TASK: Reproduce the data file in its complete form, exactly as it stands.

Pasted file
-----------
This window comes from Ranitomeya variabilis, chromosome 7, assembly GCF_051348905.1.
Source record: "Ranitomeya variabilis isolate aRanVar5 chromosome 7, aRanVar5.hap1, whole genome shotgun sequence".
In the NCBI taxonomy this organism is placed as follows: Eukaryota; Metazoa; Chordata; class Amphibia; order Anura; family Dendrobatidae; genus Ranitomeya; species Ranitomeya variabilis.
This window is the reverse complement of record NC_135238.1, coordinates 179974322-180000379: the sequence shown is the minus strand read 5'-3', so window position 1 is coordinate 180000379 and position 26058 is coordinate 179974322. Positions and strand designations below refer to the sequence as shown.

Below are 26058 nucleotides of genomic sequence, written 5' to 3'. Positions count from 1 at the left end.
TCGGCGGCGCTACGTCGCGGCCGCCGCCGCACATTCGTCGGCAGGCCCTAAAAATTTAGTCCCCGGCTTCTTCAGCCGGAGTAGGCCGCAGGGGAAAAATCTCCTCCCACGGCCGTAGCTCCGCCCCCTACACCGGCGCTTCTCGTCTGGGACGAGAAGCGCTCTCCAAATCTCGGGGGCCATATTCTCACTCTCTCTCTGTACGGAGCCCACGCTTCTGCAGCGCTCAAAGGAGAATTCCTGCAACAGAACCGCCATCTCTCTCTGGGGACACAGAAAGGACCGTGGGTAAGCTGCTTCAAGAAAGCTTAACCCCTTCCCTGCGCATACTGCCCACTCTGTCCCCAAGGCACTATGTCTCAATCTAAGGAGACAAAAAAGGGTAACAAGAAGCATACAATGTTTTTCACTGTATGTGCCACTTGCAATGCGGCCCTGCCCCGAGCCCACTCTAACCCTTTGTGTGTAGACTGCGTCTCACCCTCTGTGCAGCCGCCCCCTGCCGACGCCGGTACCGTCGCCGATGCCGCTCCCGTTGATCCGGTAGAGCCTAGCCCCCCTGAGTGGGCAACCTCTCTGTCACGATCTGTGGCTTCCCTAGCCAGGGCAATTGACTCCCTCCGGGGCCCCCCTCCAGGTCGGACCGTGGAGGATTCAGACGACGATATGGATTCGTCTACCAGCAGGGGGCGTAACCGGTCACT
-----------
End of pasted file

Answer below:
This window comes from Ranitomeya variabilis, chromosome 7, assembly GCF_051348905.1.
Source record: "Ranitomeya variabilis isolate aRanVar5 chromosome 7, aRanVar5.hap1, whole genome shotgun sequence".
In the NCBI taxonomy this organism is placed as follows: Eukaryota; Metazoa; Chordata; class Amphibia; order Anura; family Dendrobatidae; genus Ranitomeya; species Ranitomeya variabilis.
This window is the reverse complement of record NC_135238.1, coordinates 179974322-180000379: the sequence shown is the minus strand read 5'-3', so window position 1 is coordinate 180000379 and position 26058 is coordinate 179974322. Positions and strand designations below refer to the sequence as shown.

Below are 26058 nucleotides of genomic sequence, written 5' to 3'. Positions count from 1 at the left end.
TCGGCGGCGCTACGTCGCGGCCGCCGCCGCACATTCGTCGGCAGGCCCTAAAAATTTAGTCCCCGGCTTCTTCAGCCGGAGTAGGCCGCAGGGGAAAAATCTCCTCCCACGGCCGTAGCTCCGCCCCCTACACCGGCGCTTCTCGTCTGGGACGAGAAGCGCTCTCCAAATCTCGGGGGCCATATTCTCACTCTCTCTCTGTACGGAGCCCACGCTTCTGCAGCGCTCAAAGGAGAATTCCTGCAACAGAACCGCCATCTCTCTCTGGGGACACAGAAAGGACCGTGGGTAAGCTGCTTCAAGAAAGCTTAACCCCTTCCCTGCGCATACTGCCCACTCTGTCCCCAAGGCACTATGTCTCAATCTAAGGAGACAAAAAAGGGTAACAAGAAGCATACAATGTTTTTCACTGTATGTGCCACTTGCAATGCGGCCCTGCCCCGAGCCCACTCTAACCCTTTGTGTGTAGACTGCGTCTCACCCTCTGTGCAGCCGCCCCCTGCCGACGCCGGTACCGTCGCCGATGCCGCTCCCGTTGATCCGGTAGAGCCTAGCCCCCCTGAGTGGGCAACCTCTCTGTCACGATCTGTGGCTTCCCTAGCCAGGGCAATTGACTCCCTCCGGGGCCCCCCTCCAGGTCGGACCGTGGAGGATTCAGACGACGATATGGATTCGTCTACCAGCAGGGGGCGTAACCGGTCACT